Magazine article The Christian Century

First in Sin, First in Service

Magazine article The Christian Century

First in Sin, First in Service

Article excerpt

1 Timothy 1:12-17

THE AUTHOR OF 1 Timothy knew that the Christian vocation is not a dread act of surrender but a glad appointment to free service. He confesses his own wretchedness, calling himself the protos of sinners, the chief of those who have persecuted, blasphemed and insulted the incarnate king of the cosmos. But being first in sin does not become a secret cause for boasting, as if there were a perverse glory in his wickedness. Instead, the writer grants all honor to the overabounding grace of Christ Jesus, the one who "came into the world to save sinners."

The much-missed Peter De Vries once wrote a New Yorker piece about the irony of relishing a confession. In "Good Boy," De Vries tell how his sixth-grade Dutch Calvinist teacher--a man wonderfully even if apocryphally named Dirk Van Dongen--accused him of an offense which he had indeed set in motion, but not perpetrated. Seeing that he would miss the afterschool ballgame unless he confessed, De Vries reluctantly admitted to the deed he had not done.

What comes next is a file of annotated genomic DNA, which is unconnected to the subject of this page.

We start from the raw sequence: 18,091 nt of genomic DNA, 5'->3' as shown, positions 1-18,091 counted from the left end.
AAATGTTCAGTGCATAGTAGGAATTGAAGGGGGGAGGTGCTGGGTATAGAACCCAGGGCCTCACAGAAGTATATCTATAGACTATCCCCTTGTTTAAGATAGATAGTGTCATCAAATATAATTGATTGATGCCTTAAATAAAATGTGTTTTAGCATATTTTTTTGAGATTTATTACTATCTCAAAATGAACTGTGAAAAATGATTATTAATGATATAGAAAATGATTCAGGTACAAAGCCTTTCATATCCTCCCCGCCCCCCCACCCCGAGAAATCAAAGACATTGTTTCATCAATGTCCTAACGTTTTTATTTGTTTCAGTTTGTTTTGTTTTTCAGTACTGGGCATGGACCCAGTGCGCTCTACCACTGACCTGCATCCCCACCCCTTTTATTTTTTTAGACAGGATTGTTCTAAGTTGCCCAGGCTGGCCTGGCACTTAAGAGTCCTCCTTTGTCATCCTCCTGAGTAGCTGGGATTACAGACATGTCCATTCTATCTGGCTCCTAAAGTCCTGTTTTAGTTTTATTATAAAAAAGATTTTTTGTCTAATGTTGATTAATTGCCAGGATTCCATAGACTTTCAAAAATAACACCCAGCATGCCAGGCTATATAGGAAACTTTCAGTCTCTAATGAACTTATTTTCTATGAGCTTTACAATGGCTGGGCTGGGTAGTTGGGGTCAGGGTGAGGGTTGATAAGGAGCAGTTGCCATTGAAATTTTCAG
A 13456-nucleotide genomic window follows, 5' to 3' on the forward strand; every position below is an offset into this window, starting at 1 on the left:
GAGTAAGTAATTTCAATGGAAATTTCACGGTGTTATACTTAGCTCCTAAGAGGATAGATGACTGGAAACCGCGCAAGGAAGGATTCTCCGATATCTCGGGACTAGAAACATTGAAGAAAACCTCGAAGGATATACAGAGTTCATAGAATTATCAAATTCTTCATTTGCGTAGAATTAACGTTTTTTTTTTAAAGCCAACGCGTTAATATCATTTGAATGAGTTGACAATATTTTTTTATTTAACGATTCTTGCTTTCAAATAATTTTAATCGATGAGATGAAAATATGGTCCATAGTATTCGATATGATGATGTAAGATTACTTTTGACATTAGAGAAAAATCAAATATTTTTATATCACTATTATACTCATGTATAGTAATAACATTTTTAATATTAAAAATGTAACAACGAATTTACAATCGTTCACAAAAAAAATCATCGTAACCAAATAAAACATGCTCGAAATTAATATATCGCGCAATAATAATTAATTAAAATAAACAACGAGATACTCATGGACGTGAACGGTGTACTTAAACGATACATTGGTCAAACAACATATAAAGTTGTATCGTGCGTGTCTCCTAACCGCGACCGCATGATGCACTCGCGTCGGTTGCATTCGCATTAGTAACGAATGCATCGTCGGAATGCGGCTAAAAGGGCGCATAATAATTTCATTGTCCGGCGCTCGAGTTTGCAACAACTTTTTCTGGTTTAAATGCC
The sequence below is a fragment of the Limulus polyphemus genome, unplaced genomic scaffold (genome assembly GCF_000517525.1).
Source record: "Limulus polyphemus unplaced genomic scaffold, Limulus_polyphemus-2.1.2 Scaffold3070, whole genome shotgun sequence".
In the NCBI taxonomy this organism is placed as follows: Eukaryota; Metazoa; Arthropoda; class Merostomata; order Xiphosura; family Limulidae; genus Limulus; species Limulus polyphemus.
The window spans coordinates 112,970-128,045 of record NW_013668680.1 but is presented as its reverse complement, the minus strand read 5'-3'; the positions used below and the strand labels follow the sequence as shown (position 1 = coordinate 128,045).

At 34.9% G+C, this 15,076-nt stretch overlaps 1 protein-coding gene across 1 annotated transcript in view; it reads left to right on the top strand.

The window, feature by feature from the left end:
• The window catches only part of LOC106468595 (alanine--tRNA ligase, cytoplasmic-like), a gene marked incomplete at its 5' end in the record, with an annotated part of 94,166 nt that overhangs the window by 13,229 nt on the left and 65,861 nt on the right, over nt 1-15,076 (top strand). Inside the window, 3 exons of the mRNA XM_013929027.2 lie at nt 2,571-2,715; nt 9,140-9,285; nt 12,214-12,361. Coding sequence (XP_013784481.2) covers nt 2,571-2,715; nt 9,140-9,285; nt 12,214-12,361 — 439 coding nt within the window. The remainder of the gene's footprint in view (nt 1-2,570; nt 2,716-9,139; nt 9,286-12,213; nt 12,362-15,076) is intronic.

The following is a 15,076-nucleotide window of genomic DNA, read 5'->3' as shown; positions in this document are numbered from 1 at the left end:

Instead of giving him a stern reprimand, Van Dongen commended De Vries for being a "good boy." In fact, he threw a party for the whole class--the entire "ninety-and-nine"--to celebrate the return of one lost sheep. Such splendid "fruits of repentance" led young De Vries to confess to other crimes he had not committed. He discovered that an obsession with sin could be sinfully savored, and that confession afforded Van Dongen "his greatest emotional luxury, that of contemplating the corruption of man."

There is no such reverse and perverse self-congratulation in a true understanding of "total depravity." As Calvin makes clear, the doctrine does not mean that salvation is to be found by focusing on our utter worthlessness. It means that sin taints and distorts the totality of our lives--our heads and hearts no less than our bellies and loins. We can commit sin, alas, even in confessing it. The author of 1 Timothy comprehends this paradox. He does not seek attention, therefore, for championing sinfulness; he wants only to praise the Christ who has saved him from it, and who has appointed him to diakonia.

I am told that diakonia literally means "through the dust." It may have described waiters whose feet grew grimy as they moved from table to table on dirt floors. The author of 1 Timothy knows that there is great dignity in such dusty service. Instead of regarding his own ministry as low and unworthy, he declares that there is no higher or more liberating vocation. The Book of Common Prayer thus speaks of the Christ "in whose service is perfect freedom."

A Baptist preacher named Warren Carr taught me the gladness and liberty of Christian vocation. …

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